This intriguing book, based on recently accessible Soviet primary sources, is the first to explain the emergence of the Cold War and its development in Stalin's lifetime from the perspective of Soviet policy-making. It pays particular attention to the often-neglected "societal" dimension of Soviet foreign policy as a crucial element of the genesis and development of the Cold War. Gerhard Wettig provides readers with new insights into Stalin's willingness to initiate crisis with the West while still avoiding military conflict.
This essay collection examines the Shakespearian culture of Cold War Europe - Germany, France, UK, USSR, Poland, Spain and Hungary - from 1947/8 to the end of the 1970s. Written by international Shakespearians who are also scholars of the Cold War, the essays assembled here consider representative events, productions and performances as cultural politics, international diplomacy and sites of memory, and show how they inform our understanding of the political, economic, even military, dynamics of the post-war global order. The volume explores the political and cultural function of Shakespearian celebration and commemoration, but it also acknowledges the conflicts they generated across the European Cold War ‘theatre’, examining the impact of Cold War politics on Shakespearian performance, criticism and scholarship. Drawing on archival material, and presenting its sources both in their original language and in translation, it offers historically and theoretically nuanced accounts of Shakespeare’s international significance in the divided world of Cold War Europe, and its legacy today.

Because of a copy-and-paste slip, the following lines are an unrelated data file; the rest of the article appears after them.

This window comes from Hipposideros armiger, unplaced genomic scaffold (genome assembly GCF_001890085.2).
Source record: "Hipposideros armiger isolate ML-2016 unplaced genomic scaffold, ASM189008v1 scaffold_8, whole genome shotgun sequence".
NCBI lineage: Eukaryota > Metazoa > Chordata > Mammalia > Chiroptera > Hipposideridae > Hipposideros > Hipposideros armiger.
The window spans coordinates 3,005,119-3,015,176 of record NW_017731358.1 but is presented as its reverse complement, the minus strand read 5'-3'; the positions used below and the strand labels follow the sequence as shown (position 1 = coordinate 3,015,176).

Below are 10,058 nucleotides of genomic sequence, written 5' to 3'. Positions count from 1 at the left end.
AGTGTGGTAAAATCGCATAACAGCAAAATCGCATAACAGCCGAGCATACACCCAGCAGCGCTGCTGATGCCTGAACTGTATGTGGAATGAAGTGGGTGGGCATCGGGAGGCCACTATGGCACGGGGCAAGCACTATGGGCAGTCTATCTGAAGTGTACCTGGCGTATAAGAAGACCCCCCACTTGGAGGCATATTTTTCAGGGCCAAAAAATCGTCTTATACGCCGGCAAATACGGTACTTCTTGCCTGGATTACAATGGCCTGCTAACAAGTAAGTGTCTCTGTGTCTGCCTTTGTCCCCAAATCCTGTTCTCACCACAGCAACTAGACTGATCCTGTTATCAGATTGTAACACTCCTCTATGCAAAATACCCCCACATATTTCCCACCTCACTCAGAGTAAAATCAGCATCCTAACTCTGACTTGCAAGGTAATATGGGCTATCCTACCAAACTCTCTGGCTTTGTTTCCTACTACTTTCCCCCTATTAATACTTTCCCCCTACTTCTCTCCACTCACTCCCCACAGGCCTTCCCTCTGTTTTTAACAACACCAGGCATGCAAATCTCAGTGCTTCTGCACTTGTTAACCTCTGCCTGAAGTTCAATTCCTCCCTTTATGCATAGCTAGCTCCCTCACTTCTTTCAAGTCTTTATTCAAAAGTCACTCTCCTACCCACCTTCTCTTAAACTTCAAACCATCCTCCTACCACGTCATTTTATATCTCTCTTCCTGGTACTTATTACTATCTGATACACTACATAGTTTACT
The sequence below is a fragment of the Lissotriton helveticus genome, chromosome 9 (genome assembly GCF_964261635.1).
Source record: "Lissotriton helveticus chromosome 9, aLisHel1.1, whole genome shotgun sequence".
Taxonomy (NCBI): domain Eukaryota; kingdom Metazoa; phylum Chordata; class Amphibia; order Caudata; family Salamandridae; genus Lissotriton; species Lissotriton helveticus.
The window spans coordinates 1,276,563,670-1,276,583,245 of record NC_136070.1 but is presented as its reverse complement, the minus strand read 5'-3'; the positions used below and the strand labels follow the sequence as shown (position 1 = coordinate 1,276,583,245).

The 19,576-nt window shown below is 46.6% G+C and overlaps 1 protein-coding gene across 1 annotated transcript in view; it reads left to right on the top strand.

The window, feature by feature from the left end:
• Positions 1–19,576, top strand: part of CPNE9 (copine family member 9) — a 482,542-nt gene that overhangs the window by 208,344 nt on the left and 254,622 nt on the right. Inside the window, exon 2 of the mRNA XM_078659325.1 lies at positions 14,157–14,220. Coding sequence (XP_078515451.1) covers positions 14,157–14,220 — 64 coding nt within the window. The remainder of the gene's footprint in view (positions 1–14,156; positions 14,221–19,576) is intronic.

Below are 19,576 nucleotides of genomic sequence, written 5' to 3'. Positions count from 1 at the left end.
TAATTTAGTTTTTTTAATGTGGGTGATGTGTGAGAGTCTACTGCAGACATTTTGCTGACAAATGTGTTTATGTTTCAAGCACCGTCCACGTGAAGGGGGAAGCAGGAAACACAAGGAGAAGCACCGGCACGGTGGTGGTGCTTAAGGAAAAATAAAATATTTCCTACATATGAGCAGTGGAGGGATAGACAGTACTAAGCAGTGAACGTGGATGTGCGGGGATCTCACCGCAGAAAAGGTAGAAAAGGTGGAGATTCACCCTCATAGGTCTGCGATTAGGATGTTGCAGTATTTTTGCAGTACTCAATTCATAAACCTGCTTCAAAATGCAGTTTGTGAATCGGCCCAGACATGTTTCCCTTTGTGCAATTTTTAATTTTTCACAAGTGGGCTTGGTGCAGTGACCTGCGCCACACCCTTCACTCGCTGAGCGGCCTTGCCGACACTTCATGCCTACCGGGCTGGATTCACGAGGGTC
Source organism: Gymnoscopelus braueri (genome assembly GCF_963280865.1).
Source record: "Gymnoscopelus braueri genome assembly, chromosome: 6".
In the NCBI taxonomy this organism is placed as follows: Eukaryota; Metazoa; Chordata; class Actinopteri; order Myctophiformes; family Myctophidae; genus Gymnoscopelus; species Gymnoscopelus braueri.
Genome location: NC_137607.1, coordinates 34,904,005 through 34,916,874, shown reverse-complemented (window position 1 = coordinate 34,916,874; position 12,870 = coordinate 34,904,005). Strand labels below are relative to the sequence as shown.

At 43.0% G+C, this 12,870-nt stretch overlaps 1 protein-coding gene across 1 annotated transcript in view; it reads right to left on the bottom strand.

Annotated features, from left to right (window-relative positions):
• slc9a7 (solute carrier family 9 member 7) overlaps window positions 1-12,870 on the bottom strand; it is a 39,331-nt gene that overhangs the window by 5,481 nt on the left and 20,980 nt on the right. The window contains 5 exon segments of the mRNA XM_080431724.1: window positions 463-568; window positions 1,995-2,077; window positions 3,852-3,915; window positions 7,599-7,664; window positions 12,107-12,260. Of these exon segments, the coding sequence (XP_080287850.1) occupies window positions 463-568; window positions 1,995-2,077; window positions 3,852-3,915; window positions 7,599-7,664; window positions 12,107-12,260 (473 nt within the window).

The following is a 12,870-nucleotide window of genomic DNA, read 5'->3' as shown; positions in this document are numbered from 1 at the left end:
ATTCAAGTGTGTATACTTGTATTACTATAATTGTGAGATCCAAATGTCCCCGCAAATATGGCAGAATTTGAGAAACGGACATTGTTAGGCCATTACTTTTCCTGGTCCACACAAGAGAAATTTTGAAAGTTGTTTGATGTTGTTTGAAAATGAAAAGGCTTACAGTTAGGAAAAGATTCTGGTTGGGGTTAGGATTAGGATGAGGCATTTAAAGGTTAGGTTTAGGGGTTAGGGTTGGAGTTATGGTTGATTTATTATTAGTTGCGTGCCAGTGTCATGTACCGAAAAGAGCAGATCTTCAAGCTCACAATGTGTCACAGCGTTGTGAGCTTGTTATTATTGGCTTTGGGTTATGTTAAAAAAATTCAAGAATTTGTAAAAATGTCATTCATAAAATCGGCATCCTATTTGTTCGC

This compelling history of Europe’s Cold War follows the dramatic arc of the conflict that shaped the development of the continent and defined world politics in the second half of the twentieth century. Focusing on European actors and events, Mark Gilbert traces the onset of the Cold War, the process of Stalinization in the Soviet bloc, and the difficulties of legitimation experienced by communist regimes in Hungary, Poland, and East Germany even after Stalin’s death. He also shows how Washington’s leadership and worldview was contested in Western Europe, especially by Great Britain and French president Charles de Gaulle. The book charts the growing weakness of the communist system in Eastern Europe and the economic and moral reasons for the system’s eventual collapse. It highlights the central role of European leaders in the process of détente and in the diplomatic endgame that concluded the Cold War in 1990. Rather than simply a strategic standoff between the superpowers, Gilbert argues, the Cold War was a social and ideological conflict that transformed Europe from Lisbon to Riga. Fast-paced and readable, this political, intellectual, and social history illuminates a conflict that continues to resonate today.